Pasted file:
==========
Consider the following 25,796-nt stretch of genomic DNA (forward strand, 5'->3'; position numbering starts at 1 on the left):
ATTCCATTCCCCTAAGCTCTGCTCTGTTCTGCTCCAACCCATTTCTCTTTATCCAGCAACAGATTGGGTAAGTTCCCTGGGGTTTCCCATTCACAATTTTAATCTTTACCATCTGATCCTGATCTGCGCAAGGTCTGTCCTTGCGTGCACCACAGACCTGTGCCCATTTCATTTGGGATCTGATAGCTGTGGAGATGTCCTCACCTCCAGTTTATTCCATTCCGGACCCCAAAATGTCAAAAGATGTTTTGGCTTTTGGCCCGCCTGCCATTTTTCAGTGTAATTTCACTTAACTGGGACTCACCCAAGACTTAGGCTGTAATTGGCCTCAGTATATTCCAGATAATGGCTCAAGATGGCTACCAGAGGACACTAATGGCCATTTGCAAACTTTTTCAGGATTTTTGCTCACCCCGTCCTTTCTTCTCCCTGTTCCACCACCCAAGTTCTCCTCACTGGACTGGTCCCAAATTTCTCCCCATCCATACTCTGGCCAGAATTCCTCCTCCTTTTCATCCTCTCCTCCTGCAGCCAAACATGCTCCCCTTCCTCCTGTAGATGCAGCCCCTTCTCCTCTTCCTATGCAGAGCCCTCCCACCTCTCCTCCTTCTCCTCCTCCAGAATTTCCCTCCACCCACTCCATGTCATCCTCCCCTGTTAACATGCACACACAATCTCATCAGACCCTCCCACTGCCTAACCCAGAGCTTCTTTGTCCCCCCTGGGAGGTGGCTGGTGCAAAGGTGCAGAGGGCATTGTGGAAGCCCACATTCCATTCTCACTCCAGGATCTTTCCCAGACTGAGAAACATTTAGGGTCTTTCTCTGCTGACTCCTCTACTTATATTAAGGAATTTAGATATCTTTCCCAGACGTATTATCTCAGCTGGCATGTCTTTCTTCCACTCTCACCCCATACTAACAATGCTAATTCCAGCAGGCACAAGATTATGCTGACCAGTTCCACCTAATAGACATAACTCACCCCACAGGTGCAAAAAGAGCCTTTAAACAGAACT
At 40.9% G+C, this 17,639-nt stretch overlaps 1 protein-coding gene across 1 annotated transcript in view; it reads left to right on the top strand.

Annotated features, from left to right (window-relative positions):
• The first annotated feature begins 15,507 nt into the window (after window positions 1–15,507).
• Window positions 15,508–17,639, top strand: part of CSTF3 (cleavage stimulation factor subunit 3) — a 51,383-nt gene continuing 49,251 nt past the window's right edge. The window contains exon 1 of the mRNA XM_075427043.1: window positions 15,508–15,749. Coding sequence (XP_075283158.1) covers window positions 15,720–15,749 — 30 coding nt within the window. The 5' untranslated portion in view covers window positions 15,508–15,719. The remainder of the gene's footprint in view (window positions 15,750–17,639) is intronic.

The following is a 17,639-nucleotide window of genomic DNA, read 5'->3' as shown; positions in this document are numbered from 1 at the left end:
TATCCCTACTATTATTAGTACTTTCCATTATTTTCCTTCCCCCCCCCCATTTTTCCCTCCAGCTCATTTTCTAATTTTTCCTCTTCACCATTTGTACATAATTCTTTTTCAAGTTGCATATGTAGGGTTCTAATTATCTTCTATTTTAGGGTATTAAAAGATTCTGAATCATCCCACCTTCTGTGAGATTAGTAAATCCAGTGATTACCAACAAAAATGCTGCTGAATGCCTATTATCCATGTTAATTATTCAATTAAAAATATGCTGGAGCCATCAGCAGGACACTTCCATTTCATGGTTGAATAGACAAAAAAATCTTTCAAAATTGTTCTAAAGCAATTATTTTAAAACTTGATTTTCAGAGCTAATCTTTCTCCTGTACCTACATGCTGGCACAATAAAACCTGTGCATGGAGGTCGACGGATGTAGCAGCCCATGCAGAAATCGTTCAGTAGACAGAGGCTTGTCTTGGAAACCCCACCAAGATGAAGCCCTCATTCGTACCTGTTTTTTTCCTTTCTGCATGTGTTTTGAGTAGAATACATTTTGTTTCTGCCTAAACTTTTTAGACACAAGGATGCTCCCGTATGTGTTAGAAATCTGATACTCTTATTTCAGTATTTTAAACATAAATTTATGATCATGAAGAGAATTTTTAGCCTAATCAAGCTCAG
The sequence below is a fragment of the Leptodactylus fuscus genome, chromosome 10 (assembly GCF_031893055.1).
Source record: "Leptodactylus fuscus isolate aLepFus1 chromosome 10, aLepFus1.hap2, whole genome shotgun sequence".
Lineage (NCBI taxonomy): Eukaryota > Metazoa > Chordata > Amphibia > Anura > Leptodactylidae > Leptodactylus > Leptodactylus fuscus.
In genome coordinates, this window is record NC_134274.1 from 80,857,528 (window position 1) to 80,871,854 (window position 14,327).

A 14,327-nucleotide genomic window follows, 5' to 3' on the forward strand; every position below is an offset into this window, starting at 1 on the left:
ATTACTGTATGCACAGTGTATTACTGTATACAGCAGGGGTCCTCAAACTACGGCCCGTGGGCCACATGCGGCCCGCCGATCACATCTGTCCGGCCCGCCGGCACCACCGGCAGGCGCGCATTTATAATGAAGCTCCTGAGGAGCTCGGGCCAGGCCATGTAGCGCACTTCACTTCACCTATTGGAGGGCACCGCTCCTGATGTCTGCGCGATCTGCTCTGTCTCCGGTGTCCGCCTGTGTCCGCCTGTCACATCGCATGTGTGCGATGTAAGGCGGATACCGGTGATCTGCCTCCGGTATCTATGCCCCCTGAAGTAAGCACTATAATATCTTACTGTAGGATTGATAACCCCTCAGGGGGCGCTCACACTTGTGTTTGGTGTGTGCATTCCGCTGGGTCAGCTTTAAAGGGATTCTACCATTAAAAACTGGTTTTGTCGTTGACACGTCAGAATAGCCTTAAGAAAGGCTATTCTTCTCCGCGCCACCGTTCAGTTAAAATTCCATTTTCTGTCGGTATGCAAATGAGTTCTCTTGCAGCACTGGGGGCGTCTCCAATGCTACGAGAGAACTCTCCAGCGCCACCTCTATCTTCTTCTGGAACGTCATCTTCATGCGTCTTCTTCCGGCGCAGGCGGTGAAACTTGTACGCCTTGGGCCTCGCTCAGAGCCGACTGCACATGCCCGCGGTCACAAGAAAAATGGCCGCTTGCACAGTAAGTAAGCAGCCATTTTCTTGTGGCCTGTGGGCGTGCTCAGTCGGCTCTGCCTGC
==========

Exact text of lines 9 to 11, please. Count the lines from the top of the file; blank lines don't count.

The sequence below is a fragment of the Leptodactylus fuscus genome, chromosome 10 (assembly GCF_031893055.1).
Source record: "Leptodactylus fuscus isolate aLepFus1 chromosome 10, aLepFus1.hap2, whole genome shotgun sequence".
Lineage (NCBI taxonomy): Eukaryota > Metazoa > Chordata > Amphibia > Anura > Leptodactylidae > Leptodactylus > Leptodactylus fuscus.